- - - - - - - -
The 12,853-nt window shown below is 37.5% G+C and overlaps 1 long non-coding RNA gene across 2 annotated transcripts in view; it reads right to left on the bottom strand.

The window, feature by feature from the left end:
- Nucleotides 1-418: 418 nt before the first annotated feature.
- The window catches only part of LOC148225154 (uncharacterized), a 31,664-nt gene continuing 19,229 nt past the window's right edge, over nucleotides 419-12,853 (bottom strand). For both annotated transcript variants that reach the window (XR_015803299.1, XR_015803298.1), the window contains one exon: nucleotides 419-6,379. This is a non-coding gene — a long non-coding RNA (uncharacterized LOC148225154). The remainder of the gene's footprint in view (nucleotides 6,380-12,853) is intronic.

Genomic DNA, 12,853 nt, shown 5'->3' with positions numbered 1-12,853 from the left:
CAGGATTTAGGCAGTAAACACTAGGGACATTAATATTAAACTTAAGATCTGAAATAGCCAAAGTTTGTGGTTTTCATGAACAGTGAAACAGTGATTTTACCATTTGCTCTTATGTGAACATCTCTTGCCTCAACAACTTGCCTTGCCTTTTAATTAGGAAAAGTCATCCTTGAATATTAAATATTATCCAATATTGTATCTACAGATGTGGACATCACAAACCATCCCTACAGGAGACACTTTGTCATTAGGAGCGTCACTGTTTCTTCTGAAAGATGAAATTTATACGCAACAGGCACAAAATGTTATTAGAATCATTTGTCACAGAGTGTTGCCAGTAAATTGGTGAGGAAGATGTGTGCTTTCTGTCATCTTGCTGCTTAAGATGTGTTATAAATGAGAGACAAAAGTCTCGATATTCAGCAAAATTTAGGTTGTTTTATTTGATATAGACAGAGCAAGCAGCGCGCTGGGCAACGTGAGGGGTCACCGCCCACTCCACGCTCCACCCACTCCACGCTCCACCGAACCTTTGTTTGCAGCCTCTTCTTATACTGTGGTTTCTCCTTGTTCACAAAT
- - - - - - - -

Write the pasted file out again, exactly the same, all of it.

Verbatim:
The 12,853-nt window shown below is 37.5% G+C and overlaps 1 long non-coding RNA gene across 2 annotated transcripts in view; it reads right to left on the bottom strand.

The window, feature by feature from the left end:
- Nucleotides 1-418: 418 nt before the first annotated feature.
- The window catches only part of LOC148225154 (uncharacterized), a 31,664-nt gene continuing 19,229 nt past the window's right edge, over nucleotides 419-12,853 (bottom strand). For both annotated transcript variants that reach the window (XR_015803299.1, XR_015803298.1), the window contains one exon: nucleotides 419-6,379. This is a non-coding gene — a long non-coding RNA (uncharacterized LOC148225154). The remainder of the gene's footprint in view (nucleotides 6,380-12,853) is intronic.

Genomic DNA, 12,853 nt, shown 5'->3' with positions numbered 1-12,853 from the left:
CAGGATTTAGGCAGTAAACACTAGGGACATTAATATTAAACTTAAGATCTGAAATAGCCAAAGTTTGTGGTTTTCATGAACAGTGAAACAGTGATTTTACCATTTGCTCTTATGTGAACATCTCTTGCCTCAACAACTTGCCTTGCCTTTTAATTAGGAAAAGTCATCCTTGAATATTAAATATTATCCAATATTGTATCTACAGATGTGGACATCACAAACCATCCCTACAGGAGACACTTTGTCATTAGGAGCGTCACTGTTTCTTCTGAAAGATGAAATTTATACGCAACAGGCACAAAATGTTATTAGAATCATTTGTCACAGAGTGTTGCCAGTAAATTGGTGAGGAAGATGTGTGCTTTCTGTCATCTTGCTGCTTAAGATGTGTTATAAATGAGAGACAAAAGTCTCGATATTCAGCAAAATTTAGGTTGTTTTATTTGATATAGACAGAGCAAGCAGCGCGCTGGGCAACGTGAGGGGTCACCGCCCACTCCACGCTCCACCCACTCCACGCTCCACCGAACCTTTGTTTGCAGCCTCTTCTTATACTGTGGTTTCTCCTTGTTCACAAAT